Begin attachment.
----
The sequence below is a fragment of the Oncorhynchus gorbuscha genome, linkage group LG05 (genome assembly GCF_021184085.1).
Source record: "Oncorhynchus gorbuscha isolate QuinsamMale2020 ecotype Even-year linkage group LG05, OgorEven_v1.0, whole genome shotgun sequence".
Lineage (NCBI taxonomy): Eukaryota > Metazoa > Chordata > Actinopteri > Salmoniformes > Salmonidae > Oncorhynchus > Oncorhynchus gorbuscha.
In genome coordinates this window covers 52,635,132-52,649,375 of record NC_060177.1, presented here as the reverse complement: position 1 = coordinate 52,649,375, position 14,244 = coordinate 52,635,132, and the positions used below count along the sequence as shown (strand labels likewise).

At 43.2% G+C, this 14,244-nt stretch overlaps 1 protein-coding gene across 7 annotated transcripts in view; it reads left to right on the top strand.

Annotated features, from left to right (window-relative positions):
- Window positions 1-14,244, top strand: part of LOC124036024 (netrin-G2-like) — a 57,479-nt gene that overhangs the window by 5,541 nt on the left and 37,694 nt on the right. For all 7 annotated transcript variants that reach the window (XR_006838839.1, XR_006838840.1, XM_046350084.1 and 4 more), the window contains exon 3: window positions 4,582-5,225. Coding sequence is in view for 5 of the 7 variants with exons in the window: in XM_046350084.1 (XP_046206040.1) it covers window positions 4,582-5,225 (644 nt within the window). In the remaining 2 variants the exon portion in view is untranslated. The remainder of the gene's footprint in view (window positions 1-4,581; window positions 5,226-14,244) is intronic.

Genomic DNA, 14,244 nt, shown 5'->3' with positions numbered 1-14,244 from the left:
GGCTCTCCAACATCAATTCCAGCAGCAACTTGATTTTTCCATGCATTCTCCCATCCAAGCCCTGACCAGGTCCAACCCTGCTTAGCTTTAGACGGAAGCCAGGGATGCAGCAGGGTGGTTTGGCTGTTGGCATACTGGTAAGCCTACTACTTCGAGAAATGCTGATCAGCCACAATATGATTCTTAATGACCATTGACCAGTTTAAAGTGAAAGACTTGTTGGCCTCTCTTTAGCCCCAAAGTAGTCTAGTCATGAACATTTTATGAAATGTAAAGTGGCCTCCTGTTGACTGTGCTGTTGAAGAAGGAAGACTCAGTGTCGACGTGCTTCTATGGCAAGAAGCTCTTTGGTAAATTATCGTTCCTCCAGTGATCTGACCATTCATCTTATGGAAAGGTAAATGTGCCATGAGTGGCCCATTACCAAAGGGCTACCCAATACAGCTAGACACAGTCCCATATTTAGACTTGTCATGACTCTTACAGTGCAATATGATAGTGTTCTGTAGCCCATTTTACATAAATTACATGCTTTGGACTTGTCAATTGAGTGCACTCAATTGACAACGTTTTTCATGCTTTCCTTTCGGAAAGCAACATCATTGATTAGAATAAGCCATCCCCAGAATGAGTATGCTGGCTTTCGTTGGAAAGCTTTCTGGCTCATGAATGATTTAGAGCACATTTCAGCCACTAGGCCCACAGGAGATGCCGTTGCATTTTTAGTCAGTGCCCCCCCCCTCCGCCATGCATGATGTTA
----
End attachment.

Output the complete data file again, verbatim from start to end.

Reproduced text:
The sequence below is a fragment of the Oncorhynchus gorbuscha genome, linkage group LG05 (genome assembly GCF_021184085.1).
Source record: "Oncorhynchus gorbuscha isolate QuinsamMale2020 ecotype Even-year linkage group LG05, OgorEven_v1.0, whole genome shotgun sequence".
Lineage (NCBI taxonomy): Eukaryota > Metazoa > Chordata > Actinopteri > Salmoniformes > Salmonidae > Oncorhynchus > Oncorhynchus gorbuscha.
In genome coordinates this window covers 52,635,132-52,649,375 of record NC_060177.1, presented here as the reverse complement: position 1 = coordinate 52,649,375, position 14,244 = coordinate 52,635,132, and the positions used below count along the sequence as shown (strand labels likewise).

At 43.2% G+C, this 14,244-nt stretch overlaps 1 protein-coding gene across 7 annotated transcripts in view; it reads left to right on the top strand.

Annotated features, from left to right (window-relative positions):
- Window positions 1-14,244, top strand: part of LOC124036024 (netrin-G2-like) — a 57,479-nt gene that overhangs the window by 5,541 nt on the left and 37,694 nt on the right. For all 7 annotated transcript variants that reach the window (XR_006838839.1, XR_006838840.1, XM_046350084.1 and 4 more), the window contains exon 3: window positions 4,582-5,225. Coding sequence is in view for 5 of the 7 variants with exons in the window: in XM_046350084.1 (XP_046206040.1) it covers window positions 4,582-5,225 (644 nt within the window). In the remaining 2 variants the exon portion in view is untranslated. The remainder of the gene's footprint in view (window positions 1-4,581; window positions 5,226-14,244) is intronic.

Genomic DNA, 14,244 nt, shown 5'->3' with positions numbered 1-14,244 from the left:
GGCTCTCCAACATCAATTCCAGCAGCAACTTGATTTTTCCATGCATTCTCCCATCCAAGCCCTGACCAGGTCCAACCCTGCTTAGCTTTAGACGGAAGCCAGGGATGCAGCAGGGTGGTTTGGCTGTTGGCATACTGGTAAGCCTACTACTTCGAGAAATGCTGATCAGCCACAATATGATTCTTAATGACCATTGACCAGTTTAAAGTGAAAGACTTGTTGGCCTCTCTTTAGCCCCAAAGTAGTCTAGTCATGAACATTTTATGAAATGTAAAGTGGCCTCCTGTTGACTGTGCTGTTGAAGAAGGAAGACTCAGTGTCGACGTGCTTCTATGGCAAGAAGCTCTTTGGTAAATTATCGTTCCTCCAGTGATCTGACCATTCATCTTATGGAAAGGTAAATGTGCCATGAGTGGCCCATTACCAAAGGGCTACCCAATACAGCTAGACACAGTCCCATATTTAGACTTGTCATGACTCTTACAGTGCAATATGATAGTGTTCTGTAGCCCATTTTACATAAATTACATGCTTTGGACTTGTCAATTGAGTGCACTCAATTGACAACGTTTTTCATGCTTTCCTTTCGGAAAGCAACATCATTGATTAGAATAAGCCATCCCCAGAATGAGTATGCTGGCTTTCGTTGGAAAGCTTTCTGGCTCATGAATGATTTAGAGCACATTTCAGCCACTAGGCCCACAGGAGATGCCGTTGCATTTTTAGTCAGTGCCCCCCCCCTCCGCCATGCATGATGTTA